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It's impossible to really measure how and how much something achieves in the long run. Not that I want to compare this defacement to that, but just to point out the impossibility to measure such things: does the photography of James Nachtwey help to improve the world? I'm thinking "of course it does, there is no way it doesn't", but nobody can know how much.

If this made just 10 people reflect a bit on stuff they otherwise wouldn't have reflected on, how much trouble and costs would this have to cause to not have been worth it? Everybody fuzzes this kind of "math" for themselves based on their perception and biases, there is just no clean, objective way to go about it IMHO.

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Best to just do nothing when your government oversteps the mark.

That's a good citizen.

Back to work with you.

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While I don't really approve defacement, that was not the point in my comment. If the defacement would have been done to DOJ (or whatever front the prosecutors have) website, I might have disapproved but still at least I would have found the target appropriate.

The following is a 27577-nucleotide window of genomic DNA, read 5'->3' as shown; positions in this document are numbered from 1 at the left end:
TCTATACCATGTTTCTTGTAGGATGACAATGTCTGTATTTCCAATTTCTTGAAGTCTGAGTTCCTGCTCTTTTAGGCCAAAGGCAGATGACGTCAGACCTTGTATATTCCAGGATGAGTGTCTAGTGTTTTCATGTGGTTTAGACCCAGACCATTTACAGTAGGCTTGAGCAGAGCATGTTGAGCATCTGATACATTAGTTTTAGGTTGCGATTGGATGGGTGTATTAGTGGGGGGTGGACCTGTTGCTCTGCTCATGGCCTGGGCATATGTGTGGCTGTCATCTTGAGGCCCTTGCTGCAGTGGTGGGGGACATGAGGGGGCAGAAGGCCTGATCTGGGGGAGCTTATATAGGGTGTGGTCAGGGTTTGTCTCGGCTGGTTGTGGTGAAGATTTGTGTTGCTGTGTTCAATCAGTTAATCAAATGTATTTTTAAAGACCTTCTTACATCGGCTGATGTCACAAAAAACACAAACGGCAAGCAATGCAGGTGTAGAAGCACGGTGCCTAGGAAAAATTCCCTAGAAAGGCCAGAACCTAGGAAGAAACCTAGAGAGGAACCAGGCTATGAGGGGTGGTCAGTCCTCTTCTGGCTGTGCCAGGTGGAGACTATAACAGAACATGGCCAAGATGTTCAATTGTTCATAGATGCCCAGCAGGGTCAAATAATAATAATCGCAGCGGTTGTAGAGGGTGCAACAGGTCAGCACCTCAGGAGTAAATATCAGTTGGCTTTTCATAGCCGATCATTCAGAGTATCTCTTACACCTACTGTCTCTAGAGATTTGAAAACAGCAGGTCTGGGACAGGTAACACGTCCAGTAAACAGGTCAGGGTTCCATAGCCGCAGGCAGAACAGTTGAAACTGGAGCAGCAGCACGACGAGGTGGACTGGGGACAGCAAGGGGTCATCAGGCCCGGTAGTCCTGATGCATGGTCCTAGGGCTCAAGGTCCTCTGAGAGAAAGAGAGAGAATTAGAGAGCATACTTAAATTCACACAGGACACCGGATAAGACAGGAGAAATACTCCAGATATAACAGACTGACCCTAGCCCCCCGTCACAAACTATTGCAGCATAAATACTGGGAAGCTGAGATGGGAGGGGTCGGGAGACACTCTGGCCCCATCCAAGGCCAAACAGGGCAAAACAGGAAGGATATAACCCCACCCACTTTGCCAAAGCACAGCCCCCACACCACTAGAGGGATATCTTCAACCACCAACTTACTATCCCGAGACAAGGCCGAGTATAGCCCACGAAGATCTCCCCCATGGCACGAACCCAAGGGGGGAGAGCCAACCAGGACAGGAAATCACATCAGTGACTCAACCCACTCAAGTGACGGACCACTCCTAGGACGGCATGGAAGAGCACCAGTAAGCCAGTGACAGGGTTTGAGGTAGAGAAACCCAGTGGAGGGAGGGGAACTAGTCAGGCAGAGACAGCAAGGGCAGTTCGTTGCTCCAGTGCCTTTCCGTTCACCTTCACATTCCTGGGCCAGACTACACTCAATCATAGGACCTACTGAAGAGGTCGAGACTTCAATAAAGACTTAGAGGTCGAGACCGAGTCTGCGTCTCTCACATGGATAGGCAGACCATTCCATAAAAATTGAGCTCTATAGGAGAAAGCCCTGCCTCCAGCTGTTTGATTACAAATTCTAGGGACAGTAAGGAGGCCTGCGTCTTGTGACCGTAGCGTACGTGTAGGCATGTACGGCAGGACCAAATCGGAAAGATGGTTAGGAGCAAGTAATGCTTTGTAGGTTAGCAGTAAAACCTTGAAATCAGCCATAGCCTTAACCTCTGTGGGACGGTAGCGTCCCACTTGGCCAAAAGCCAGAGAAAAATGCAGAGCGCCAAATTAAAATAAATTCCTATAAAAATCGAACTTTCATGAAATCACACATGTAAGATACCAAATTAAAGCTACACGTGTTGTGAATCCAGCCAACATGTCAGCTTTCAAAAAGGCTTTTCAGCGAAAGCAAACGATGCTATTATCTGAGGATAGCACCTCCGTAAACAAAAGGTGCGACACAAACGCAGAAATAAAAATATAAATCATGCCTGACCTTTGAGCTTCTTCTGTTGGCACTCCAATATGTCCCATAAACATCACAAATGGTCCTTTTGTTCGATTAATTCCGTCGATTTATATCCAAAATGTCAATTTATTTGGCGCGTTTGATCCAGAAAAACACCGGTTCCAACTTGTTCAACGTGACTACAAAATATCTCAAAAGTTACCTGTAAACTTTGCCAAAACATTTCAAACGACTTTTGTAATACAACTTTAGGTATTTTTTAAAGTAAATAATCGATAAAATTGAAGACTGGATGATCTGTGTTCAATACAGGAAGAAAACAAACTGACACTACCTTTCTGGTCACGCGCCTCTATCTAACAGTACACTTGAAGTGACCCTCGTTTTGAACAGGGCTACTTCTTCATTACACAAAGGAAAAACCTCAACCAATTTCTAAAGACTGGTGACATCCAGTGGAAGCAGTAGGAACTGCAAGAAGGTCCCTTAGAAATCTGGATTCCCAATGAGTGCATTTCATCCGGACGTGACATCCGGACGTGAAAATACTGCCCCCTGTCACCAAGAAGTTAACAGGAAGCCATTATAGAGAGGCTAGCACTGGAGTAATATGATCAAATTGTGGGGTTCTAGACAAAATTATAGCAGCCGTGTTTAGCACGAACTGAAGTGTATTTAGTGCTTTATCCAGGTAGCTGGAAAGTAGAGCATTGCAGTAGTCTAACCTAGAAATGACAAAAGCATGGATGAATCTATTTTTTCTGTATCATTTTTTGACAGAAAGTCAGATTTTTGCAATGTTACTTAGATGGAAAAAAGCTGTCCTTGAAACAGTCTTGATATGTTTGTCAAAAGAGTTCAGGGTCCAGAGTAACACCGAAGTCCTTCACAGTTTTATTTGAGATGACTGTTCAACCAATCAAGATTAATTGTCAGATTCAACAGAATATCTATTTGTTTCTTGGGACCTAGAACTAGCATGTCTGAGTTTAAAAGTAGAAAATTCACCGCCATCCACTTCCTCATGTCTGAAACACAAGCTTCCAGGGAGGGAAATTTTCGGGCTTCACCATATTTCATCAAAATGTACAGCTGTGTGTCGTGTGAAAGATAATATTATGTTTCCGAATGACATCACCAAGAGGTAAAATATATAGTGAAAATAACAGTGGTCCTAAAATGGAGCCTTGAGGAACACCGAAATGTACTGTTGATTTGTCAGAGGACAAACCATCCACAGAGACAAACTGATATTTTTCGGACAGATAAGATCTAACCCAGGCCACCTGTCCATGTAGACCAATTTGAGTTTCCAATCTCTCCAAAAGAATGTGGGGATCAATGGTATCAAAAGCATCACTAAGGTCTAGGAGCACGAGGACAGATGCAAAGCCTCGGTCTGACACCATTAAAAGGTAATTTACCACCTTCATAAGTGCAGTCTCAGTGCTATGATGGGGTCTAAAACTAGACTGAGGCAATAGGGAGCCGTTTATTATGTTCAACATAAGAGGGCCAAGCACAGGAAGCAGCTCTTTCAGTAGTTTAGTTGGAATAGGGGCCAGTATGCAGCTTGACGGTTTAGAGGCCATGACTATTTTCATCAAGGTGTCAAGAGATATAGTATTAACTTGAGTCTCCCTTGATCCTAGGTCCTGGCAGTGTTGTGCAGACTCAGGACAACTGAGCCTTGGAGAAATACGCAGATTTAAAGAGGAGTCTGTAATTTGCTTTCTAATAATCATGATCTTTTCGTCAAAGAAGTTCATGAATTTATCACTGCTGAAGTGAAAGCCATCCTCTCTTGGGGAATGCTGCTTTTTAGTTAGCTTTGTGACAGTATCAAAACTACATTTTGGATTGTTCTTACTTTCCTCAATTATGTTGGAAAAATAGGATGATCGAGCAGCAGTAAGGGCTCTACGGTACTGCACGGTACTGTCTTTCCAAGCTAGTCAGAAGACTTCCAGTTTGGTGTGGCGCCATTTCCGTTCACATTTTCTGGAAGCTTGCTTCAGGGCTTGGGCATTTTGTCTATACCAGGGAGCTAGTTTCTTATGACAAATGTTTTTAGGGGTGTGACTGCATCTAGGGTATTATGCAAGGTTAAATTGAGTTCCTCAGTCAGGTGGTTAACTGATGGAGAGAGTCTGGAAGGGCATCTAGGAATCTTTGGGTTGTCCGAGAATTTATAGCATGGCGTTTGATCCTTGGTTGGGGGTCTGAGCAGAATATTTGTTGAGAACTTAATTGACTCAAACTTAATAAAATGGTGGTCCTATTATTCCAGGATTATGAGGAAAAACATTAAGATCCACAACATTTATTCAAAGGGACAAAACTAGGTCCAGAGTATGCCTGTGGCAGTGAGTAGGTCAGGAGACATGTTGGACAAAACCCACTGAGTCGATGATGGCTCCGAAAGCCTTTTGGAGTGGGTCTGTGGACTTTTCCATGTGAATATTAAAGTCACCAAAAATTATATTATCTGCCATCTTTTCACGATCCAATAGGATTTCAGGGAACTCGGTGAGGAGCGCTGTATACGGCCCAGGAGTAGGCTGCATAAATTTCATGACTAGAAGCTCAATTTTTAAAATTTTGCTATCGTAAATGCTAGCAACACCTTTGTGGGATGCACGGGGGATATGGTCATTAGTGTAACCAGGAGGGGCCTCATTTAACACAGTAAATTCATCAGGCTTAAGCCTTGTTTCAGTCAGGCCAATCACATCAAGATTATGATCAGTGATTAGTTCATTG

As you self say, it is the government that was "overstepping the mark". Attack them instead of MIT which was pretty much the least evil party in the whole case best to my knowledge.

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You're thinking of JSTOR. MIT wanted Aaron to rot in prison.

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Not really. You should read what information is available on the case, and the MIT report when it comes out in the near future.

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Seems like someone hijacked the domain.

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This must get pretty frustrating for MIT students...